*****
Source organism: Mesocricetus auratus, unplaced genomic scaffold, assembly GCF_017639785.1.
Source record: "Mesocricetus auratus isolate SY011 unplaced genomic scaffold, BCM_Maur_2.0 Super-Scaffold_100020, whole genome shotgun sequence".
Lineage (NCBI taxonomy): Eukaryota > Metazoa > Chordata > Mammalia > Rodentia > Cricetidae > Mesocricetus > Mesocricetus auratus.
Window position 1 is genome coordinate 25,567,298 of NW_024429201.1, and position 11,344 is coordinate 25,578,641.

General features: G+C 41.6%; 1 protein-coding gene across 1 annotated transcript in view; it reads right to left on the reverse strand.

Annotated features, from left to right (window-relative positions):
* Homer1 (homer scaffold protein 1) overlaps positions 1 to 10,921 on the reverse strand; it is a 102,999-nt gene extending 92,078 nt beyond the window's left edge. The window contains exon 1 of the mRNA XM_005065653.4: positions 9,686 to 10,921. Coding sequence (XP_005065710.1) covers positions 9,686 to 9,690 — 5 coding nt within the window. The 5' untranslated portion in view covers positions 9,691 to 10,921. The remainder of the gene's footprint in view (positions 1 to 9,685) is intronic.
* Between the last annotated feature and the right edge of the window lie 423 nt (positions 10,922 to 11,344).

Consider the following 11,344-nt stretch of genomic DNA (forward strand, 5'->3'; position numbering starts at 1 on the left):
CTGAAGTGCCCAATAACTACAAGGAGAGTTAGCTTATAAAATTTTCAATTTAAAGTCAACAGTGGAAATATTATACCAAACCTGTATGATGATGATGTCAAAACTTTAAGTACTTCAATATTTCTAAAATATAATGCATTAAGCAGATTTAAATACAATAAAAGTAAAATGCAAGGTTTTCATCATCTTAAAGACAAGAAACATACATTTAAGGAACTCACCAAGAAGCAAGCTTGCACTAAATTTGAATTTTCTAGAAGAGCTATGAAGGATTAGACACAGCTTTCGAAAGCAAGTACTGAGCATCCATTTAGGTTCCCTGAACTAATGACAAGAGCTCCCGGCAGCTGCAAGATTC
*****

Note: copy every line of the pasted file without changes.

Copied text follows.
Source organism: Mesocricetus auratus, unplaced genomic scaffold, assembly GCF_017639785.1.
Source record: "Mesocricetus auratus isolate SY011 unplaced genomic scaffold, BCM_Maur_2.0 Super-Scaffold_100020, whole genome shotgun sequence".
Lineage (NCBI taxonomy): Eukaryota > Metazoa > Chordata > Mammalia > Rodentia > Cricetidae > Mesocricetus > Mesocricetus auratus.
Window position 1 is genome coordinate 25,567,298 of NW_024429201.1, and position 11,344 is coordinate 25,578,641.

General features: G+C 41.6%; 1 protein-coding gene across 1 annotated transcript in view; it reads right to left on the reverse strand.

Annotated features, from left to right (window-relative positions):
* Homer1 (homer scaffold protein 1) overlaps positions 1 to 10,921 on the reverse strand; it is a 102,999-nt gene extending 92,078 nt beyond the window's left edge. The window contains exon 1 of the mRNA XM_005065653.4: positions 9,686 to 10,921. Coding sequence (XP_005065710.1) covers positions 9,686 to 9,690 — 5 coding nt within the window. The 5' untranslated portion in view covers positions 9,691 to 10,921. The remainder of the gene's footprint in view (positions 1 to 9,685) is intronic.
* Between the last annotated feature and the right edge of the window lie 423 nt (positions 10,922 to 11,344).

Consider the following 11,344-nt stretch of genomic DNA (forward strand, 5'->3'; position numbering starts at 1 on the left):
CTGAAGTGCCCAATAACTACAAGGAGAGTTAGCTTATAAAATTTTCAATTTAAAGTCAACAGTGGAAATATTATACCAAACCTGTATGATGATGATGTCAAAACTTTAAGTACTTCAATATTTCTAAAATATAATGCATTAAGCAGATTTAAATACAATAAAAGTAAAATGCAAGGTTTTCATCATCTTAAAGACAAGAAACATACATTTAAGGAACTCACCAAGAAGCAAGCTTGCACTAAATTTGAATTTTCTAGAAGAGCTATGAAGGATTAGACACAGCTTTCGAAAGCAAGTACTGAGCATCCATTTAGGTTCCCTGAACTAATGACAAGAGCTCCCGGCAGCTGCAAGATTC